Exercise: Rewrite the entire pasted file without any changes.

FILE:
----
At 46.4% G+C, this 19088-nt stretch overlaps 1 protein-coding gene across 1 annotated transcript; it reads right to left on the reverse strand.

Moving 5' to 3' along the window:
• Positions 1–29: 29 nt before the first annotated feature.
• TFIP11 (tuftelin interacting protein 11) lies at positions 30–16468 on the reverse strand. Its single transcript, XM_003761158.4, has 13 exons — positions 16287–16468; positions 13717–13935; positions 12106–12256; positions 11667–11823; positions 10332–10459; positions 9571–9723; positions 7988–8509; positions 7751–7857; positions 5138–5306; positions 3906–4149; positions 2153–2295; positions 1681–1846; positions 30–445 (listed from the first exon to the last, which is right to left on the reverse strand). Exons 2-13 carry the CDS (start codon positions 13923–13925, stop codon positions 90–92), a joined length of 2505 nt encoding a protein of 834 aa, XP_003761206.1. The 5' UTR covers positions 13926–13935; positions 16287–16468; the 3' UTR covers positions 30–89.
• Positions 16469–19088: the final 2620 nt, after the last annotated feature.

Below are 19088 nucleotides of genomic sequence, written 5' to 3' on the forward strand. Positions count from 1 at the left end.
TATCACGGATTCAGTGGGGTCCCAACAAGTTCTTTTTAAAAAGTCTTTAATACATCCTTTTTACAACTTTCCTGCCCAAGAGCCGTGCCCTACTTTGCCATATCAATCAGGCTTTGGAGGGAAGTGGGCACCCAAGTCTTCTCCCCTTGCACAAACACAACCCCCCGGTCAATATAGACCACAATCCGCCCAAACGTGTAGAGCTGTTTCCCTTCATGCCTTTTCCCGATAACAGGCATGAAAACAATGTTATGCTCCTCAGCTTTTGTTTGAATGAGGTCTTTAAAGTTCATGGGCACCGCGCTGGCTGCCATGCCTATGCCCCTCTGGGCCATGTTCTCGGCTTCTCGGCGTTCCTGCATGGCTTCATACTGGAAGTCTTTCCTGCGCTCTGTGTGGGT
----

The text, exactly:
At 46.4% G+C, this 19088-nt stretch overlaps 1 protein-coding gene across 1 annotated transcript; it reads right to left on the reverse strand.

Moving 5' to 3' along the window:
• Positions 1–29: 29 nt before the first annotated feature.
• TFIP11 (tuftelin interacting protein 11) lies at positions 30–16468 on the reverse strand. Its single transcript, XM_003761158.4, has 13 exons — positions 16287–16468; positions 13717–13935; positions 12106–12256; positions 11667–11823; positions 10332–10459; positions 9571–9723; positions 7988–8509; positions 7751–7857; positions 5138–5306; positions 3906–4149; positions 2153–2295; positions 1681–1846; positions 30–445 (listed from the first exon to the last, which is right to left on the reverse strand). Exons 2-13 carry the CDS (start codon positions 13923–13925, stop codon positions 90–92), a joined length of 2505 nt encoding a protein of 834 aa, XP_003761206.1. The 5' UTR covers positions 13926–13935; positions 16287–16468; the 3' UTR covers positions 30–89.
• Positions 16469–19088: the final 2620 nt, after the last annotated feature.

Below are 19088 nucleotides of genomic sequence, written 5' to 3' on the forward strand. Positions count from 1 at the left end.
TATCACGGATTCAGTGGGGTCCCAACAAGTTCTTTTTAAAAAGTCTTTAATACATCCTTTTTACAACTTTCCTGCCCAAGAGCCGTGCCCTACTTTGCCATATCAATCAGGCTTTGGAGGGAAGTGGGCACCCAAGTCTTCTCCCCTTGCACAAACACAACCCCCCGGTCAATATAGACCACAATCCGCCCAAACGTGTAGAGCTGTTTCCCTTCATGCCTTTTCCCGATAACAGGCATGAAAACAATGTTATGCTCCTCAGCTTTTGTTTGAATGAGGTCTTTAAAGTTCATGGGCACCGCGCTGGCTGCCATGCCTATGCCCCTCTGGGCCATGTTCTCGGCTTCTCGGCGTTCCTGCATGGCTTCATACTGGAAGTCTTTCCTGCGCTCTGTGTGGGT